Foxconn offers employees $1,400 to leave after city iPhone violence

Foxconn offers employees $1,400 to leave after city iPhone violence

Foxconn has begun offering $1,400 to any worker who chooses to leave, an unusual decision intended to placate disaffected new hires who played a key role in violent protests at the iPhone factory.

Foxconn Technology Group has begun offering 10,000 yuan ($1,400) to any worker who chooses to leave, an unusual decision aimed at placating disgruntled new hires who played a key role in the violent protests that rocked the world’s largest iPhone factory.

A major global production partner of Apple Inc. In an online notice the amount, which will be paid in two instalments, will help facilitate the employees’ journey home. Many of the more than 200,000 workers at Foxconn’s main factory in Zhengzhou come from elsewhere in the province or country. But the intent was also to bring in new recruits whom the local government had helped recruit, many of whom inflamed tensions between the ranks. The company will replace departing employees, although this may take some time.

The payment, which generally exceeds a month’s wages for blue-collar Foxconn employees, is likely to satisfy some employees who on Wednesday staged a rare violent protest that highlighted the economic and social toll of Xi Jinping’s Covid Zero strategy. Hundreds of workers clashed with security personnel in the early hours as tensions festered after nearly a month under strict restrictions aimed at stemming the Covid outbreak.

One factor behind the unrest was that the workers discovered that they would only get the higher wages they had been promised if they stayed at the factory until March. The payment of 10,000 yuan will compensate people who are not satisfied with this limitation for their travel back home. The computer glitch also did not help. Foxconn apologized on Thursday for an “entry error” that may have made it appear as if some employees were paid less than promised, adding that it would stick to contractual obligations.

Growing discontent among Foxconn’s ranks threatens to further disrupt production at a factory that ships the majority of Apple’s flagship devices worldwide. The US company has already warned that it will ship fewer devices than expected during the critical holiday quarter, while wait times for iPhones have ballooned in some cases beyond Christmas.

“We have Apple team members on the ground at the Zhengzhou facility of our supplier Foxconn,” the US company said in a statement. “We are reviewing the situation and working closely with Foxconn to ensure that its employees’ concerns are addressed.”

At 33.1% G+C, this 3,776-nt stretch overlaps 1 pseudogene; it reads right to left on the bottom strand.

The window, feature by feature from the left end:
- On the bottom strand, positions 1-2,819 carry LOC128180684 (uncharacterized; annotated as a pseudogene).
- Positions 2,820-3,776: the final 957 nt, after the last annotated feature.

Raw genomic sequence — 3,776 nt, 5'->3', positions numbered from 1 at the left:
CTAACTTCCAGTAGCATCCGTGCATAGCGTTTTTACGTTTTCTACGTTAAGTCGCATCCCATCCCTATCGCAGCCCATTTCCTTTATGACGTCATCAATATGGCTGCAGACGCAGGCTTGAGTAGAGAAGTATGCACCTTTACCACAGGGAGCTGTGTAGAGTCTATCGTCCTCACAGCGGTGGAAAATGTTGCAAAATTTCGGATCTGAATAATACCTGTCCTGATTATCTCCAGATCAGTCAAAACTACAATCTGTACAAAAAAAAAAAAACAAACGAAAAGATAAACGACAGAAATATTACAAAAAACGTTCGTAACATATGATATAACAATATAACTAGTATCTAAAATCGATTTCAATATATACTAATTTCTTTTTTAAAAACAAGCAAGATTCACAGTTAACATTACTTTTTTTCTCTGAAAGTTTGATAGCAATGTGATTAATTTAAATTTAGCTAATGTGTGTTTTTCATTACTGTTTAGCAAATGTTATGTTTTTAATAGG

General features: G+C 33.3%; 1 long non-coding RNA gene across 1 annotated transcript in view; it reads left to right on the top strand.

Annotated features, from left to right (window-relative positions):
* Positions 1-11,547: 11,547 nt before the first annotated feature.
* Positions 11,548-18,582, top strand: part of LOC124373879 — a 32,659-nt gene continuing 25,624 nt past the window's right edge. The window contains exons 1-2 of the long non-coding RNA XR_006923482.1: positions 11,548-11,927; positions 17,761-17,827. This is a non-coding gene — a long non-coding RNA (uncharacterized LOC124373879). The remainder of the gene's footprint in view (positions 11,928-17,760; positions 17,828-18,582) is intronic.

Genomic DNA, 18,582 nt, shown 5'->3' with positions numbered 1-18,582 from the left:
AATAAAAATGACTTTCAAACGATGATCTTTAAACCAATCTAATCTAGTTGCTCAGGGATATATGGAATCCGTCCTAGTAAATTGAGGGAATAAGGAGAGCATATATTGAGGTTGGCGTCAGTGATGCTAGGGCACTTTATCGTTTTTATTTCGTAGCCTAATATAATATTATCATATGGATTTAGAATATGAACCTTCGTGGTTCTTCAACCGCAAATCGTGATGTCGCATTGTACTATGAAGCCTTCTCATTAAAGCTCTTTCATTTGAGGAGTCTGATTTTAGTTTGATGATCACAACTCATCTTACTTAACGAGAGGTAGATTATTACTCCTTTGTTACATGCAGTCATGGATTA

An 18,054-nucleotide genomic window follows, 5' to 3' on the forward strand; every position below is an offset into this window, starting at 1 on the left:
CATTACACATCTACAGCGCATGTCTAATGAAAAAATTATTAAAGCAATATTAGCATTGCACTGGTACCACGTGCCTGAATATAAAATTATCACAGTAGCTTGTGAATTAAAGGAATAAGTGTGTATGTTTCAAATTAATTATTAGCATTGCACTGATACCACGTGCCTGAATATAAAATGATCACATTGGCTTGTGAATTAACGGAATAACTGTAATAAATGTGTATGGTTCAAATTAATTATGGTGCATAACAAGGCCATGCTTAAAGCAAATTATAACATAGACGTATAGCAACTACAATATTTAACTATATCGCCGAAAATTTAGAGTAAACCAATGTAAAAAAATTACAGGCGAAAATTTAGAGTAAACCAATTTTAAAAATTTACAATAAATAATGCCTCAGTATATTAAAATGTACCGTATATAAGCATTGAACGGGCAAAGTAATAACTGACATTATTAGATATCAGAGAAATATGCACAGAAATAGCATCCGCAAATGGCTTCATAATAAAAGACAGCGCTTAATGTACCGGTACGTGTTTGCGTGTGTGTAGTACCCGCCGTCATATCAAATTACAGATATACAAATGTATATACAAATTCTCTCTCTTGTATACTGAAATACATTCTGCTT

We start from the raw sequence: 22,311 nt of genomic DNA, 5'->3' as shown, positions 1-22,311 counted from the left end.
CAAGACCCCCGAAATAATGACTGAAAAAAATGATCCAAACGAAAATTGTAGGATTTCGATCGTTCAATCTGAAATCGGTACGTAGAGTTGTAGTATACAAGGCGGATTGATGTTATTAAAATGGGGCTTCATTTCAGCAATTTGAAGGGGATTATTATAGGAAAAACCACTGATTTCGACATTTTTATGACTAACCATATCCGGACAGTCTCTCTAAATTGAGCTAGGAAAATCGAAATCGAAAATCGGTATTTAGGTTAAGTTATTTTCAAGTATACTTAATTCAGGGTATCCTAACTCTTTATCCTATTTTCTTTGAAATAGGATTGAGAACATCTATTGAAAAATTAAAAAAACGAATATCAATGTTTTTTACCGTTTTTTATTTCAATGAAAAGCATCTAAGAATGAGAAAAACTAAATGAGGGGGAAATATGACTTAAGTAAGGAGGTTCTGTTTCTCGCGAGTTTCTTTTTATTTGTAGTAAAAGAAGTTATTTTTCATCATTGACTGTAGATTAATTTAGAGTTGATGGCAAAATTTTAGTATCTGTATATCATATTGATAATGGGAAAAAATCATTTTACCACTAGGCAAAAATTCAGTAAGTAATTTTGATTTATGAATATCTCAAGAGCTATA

Workers pour out of their dormitories in the wee hours of Wednesday, jostling and shoving past the white-clad guards who are vastly outnumbered. Several people in white clothes beat a person lying on the ground with sticks in another clip. The spectators shouted “Fight, Kill!” As crowds of people made their way through the barricades. At one point, several of them surrounded an occupied police car and started rocking it while screaming incoherently.

The protest began overnight over non-payment of wages and fears of infection. A number of workers were injured and riot police arrived at the scene to restore order.

Foxconn said in a statement that the factory had resumed normal operations by Wednesday evening. But the protests underscored how Xi’s policy, which relies on rapid lockdowns to stamp out disease wherever it appears, is increasingly squeezing the economy and throwing pieces of the global supply chain into disarray.

The Foxconn situation provides yet another reminder of the dangers to Apple of relying on a China-centric mass production machine at a time of unpredictable politics and uncertain trade relations.

Beijing recently issued new directives asking officials to reduce disruption and use more targeted Covid controls, but outbreaks in major cities have forced local authorities to reach for severe restrictions again.

Hours after the Zhengzhou violence, the local government announced “movement controls” on parts of the city until November 29 – an effective lockdown that could hamper efforts to hire new workers to replace those who leave.

“Media reports indicate that the protests were not outside production facilities,” Morgan Stanley analysts wrote. Hence, we expect production operations to continue. The company maintains the goal of full operation in Zhengzhou Park by the end of November.”

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